In addition to the foregoing, Chamomilla, Coffee, Pulsatilla, Nux Vomica, and Secale Cornutum, possess remarkable properties in subduing the after-pains of parturition.
Chamomilla, in persons of a gloomy, irritable disposition; pains of a spasmodic nature, extending to the lower limbs; discharge of black coagula, with frequent desire to urinate.
Coffea, when the pains are of an exhausting, spasmodic nature.
Pulsatilla, when the pains are pressing, cutting, or contracting: is more particularly adapted for mild, delicate, or scrofulous females, who have become exhausted by a succession of violent wearying pains.
Nux Vomica, when the pains are crampy or contractive: in females of a nervous and excitable temperament.
Secale Cornutum, when the pains are exhausting and spasmodic; with painful contraction of the womb, or by distressing bearing-down pains; prostration of strength, and sudden gushes of blood and coagula following each pain.
My remaining instructions concern the sick-room more than remedial agents. I have to entreat ladies in this situation to forbid the intrusion of those officious people who delight in paying visits during such seasons. For the first fortnight the lady should not be left entirely alone; but she should be visited only by such intimate acquaintances as may not necessitate her taking part in the conversation.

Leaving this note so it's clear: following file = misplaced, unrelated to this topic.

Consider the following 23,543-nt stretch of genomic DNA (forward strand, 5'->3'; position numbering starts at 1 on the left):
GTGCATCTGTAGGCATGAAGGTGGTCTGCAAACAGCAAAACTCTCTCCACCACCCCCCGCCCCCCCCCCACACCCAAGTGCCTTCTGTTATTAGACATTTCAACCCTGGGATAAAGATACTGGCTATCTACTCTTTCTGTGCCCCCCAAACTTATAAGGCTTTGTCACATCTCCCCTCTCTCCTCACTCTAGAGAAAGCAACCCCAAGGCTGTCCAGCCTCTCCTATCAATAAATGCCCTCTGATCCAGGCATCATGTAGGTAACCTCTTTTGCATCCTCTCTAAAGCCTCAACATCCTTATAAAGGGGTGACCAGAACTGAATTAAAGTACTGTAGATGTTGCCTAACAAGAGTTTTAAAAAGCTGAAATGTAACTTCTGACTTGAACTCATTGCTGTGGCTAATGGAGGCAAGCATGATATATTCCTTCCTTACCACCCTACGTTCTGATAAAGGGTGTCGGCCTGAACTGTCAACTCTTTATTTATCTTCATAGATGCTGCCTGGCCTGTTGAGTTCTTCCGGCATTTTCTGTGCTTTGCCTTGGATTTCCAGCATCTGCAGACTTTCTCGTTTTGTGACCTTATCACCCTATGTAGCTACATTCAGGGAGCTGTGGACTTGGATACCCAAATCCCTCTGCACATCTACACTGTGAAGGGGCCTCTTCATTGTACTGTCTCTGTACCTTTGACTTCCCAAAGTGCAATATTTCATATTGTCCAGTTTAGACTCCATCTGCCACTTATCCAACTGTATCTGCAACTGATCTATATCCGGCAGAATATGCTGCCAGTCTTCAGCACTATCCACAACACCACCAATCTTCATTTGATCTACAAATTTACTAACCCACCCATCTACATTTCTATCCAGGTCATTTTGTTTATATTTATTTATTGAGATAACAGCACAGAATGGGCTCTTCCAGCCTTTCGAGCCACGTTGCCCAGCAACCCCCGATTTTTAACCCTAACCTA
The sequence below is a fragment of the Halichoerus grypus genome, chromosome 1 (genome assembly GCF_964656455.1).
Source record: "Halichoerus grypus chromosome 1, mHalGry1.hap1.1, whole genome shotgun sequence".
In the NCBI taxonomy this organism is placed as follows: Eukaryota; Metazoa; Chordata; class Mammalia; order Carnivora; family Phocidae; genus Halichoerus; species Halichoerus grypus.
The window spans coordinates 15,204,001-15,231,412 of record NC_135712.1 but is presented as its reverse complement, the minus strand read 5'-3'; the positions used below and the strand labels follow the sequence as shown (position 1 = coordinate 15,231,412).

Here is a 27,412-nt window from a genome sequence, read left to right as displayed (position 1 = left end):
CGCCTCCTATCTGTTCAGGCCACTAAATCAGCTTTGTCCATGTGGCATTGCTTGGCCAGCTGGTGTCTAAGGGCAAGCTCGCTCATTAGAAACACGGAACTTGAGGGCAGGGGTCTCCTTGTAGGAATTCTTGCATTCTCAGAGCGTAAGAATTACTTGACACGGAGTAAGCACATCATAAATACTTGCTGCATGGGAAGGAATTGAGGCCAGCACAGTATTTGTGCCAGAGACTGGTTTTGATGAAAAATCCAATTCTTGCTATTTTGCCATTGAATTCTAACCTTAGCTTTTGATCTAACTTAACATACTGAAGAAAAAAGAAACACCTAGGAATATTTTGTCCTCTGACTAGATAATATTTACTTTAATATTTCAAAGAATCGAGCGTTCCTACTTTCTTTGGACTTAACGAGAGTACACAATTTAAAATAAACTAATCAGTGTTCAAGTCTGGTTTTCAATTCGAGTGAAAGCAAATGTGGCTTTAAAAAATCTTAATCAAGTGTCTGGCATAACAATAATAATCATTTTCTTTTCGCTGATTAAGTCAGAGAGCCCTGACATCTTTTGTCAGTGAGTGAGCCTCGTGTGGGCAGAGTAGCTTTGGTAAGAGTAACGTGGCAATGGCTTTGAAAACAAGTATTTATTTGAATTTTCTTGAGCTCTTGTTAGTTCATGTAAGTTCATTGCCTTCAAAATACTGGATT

The presence of a friend who will come quietly, bring her work, and sit silently employed by the side of the convalescent, will cheer the spirits, assure the hope, and support the courage of the invalid. This, moreover, does good by destroying the sense of loneliness, which is too apt to take possession of a sick and solitary chamber; it induces a sense of comfort, by informing the sufferer that she is neither neglected or forgotten. But a lady, after so violent an exertion, is neither capable of supporting a conversation, nor able to satisfy the questioning of inquisitiveness.
The nurse, moreover, should not be one of those well- intentioned people who are impressed with a belief that much noise is highly beneficial to infants. Those men whose intellects have most brightened the world, are not such as, in their infancy, possessed the loudest nurses.
It is doubtful if, at the very early period of existence, the infant possesses more than animal life. It is usually some weeks before any visual object attracts attention; and it is even a longer period prior to sounds being noticed.
Then the auspicious boy begins to cast about His infant eyes, and with a smile his mother single out. The mother well deserves that short delight, The nauseous qualms of ten long months and travail to requite.
Therefore, the noise and confusion which some nurses think befit the room which should be sanctified by a confinement, ought to be by no means permitted. In fact, all that is necessary for a natural confinement, is such a degree of cleanliness as will uphold the health; such nutritious diet as the system can appropriate; such remedial agents as will soothe the brain, remove pain, and assist nature in performing her natural functions; that degree of cheerfulness which the condition of the patient demands; and no more riot than the convalescent can endure.